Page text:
Overview

What Is Scleroderma (Dermatological)?

Scleroderma is a chronic autoimmune disease that causes connective tissue and skin to grow abnormally. It leads to scarring and hardening of the joints, skin and internal organs. When it affects several parts of the body, it’s called systemic scleroderma. When it affects just one part, such as the skin, it is called localized scleroderma.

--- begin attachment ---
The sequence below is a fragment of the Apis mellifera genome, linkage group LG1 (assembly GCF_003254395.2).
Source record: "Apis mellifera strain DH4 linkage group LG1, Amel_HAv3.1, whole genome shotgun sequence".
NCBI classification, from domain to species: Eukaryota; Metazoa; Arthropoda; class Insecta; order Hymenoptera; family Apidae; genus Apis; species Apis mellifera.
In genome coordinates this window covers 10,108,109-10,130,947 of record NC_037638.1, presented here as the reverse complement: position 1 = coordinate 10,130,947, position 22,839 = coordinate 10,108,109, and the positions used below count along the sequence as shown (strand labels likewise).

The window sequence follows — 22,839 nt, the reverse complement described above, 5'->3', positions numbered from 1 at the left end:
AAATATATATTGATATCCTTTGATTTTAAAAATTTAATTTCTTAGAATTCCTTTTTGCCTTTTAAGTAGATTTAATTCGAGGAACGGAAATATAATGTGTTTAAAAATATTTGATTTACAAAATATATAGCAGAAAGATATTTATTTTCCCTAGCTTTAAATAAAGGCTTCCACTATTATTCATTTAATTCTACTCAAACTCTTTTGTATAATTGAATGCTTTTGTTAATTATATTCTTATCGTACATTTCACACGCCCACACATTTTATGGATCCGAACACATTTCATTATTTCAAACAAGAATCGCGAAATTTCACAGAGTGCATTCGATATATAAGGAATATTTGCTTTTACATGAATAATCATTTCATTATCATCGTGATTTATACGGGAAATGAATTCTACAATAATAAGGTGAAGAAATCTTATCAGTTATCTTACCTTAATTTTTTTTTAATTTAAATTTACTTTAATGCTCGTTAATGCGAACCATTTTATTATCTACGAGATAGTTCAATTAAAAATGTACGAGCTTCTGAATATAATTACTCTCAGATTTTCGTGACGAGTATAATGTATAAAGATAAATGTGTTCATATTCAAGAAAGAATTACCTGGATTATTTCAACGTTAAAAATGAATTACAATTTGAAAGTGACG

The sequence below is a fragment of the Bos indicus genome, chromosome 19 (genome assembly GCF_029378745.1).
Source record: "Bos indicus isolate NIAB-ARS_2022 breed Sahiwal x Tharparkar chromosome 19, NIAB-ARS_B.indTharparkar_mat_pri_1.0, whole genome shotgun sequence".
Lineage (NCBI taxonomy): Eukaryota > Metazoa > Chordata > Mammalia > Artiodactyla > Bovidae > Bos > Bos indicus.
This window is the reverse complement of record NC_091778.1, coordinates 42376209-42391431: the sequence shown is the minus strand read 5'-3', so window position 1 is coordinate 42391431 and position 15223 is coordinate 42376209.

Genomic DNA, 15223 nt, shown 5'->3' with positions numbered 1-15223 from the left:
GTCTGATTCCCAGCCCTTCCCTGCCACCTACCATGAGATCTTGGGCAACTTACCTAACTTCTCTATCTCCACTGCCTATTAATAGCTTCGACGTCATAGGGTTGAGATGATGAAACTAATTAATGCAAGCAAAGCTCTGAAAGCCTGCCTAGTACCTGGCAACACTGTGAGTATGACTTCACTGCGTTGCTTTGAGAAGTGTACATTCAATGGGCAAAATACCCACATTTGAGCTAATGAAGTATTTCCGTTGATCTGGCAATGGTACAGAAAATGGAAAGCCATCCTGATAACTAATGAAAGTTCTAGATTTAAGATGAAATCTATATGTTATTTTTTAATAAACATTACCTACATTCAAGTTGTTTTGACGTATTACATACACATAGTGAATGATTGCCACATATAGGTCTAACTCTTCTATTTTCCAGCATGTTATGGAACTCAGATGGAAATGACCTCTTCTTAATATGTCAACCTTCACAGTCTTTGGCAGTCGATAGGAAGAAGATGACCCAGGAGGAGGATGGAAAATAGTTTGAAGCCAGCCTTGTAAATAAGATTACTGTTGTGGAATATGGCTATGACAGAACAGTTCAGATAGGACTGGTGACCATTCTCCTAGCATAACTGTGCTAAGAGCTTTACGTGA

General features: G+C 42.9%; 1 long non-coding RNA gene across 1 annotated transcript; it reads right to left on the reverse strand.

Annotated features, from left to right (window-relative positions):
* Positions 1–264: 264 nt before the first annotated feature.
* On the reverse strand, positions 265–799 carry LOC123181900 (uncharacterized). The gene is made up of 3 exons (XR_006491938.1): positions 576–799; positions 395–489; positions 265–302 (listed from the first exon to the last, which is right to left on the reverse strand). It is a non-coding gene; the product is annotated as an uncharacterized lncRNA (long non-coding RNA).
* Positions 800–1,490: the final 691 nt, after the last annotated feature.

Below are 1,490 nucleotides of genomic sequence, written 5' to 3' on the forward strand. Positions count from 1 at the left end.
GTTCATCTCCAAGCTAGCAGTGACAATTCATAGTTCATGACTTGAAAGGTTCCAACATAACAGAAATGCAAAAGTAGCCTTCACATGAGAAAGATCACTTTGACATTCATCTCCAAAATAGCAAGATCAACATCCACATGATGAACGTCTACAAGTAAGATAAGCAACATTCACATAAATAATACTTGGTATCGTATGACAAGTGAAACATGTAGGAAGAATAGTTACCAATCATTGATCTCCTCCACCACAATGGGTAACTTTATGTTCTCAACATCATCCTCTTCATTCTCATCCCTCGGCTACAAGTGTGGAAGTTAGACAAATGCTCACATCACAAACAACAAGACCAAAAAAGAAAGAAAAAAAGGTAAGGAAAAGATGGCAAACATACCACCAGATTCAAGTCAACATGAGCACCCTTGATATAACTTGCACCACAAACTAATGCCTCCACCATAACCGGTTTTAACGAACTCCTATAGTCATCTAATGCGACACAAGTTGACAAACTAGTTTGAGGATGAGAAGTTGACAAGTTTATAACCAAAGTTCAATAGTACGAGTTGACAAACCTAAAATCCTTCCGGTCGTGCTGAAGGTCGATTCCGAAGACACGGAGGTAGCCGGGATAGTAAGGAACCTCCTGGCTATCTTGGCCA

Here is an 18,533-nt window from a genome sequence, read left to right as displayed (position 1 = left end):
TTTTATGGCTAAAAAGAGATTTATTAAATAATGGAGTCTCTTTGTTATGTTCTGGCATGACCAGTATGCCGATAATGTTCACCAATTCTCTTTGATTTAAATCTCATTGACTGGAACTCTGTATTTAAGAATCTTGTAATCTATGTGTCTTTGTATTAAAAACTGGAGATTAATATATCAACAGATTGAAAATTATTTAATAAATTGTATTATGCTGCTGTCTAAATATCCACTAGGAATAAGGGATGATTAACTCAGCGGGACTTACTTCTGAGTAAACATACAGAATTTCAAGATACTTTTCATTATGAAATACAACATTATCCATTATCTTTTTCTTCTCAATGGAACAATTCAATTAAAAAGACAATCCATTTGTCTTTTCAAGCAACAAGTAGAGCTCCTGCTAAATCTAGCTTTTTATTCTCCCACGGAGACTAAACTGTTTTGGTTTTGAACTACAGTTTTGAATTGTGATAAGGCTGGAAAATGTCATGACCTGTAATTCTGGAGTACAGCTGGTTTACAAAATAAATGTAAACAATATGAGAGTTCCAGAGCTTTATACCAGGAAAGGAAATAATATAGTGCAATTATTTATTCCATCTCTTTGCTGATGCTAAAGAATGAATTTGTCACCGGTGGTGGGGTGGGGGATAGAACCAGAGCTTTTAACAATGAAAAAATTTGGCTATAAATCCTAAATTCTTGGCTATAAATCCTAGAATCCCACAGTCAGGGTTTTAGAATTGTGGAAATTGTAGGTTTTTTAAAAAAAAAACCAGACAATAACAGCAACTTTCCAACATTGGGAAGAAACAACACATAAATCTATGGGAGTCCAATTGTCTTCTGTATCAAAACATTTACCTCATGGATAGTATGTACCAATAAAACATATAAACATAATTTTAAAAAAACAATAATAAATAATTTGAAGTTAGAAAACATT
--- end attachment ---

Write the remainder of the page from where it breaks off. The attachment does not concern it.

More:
About 300,000 people in the United States have scleroderma, and two-thirds of that group has the localized type. Women are four times as likely as men to develop the condition. Scleroderma can strike at any age—and there are many children who have localized scleroderma—but the usual age of onset is between 25 and 55 years.

Legal Information
*

By clicking on these websites, you are leaving the Northwestern Medicine website. These websites are independent resources. Northwestern Medicine does not operate or control the content of these websites. By visiting these websites, you agree to this third party’s terms of use for their website.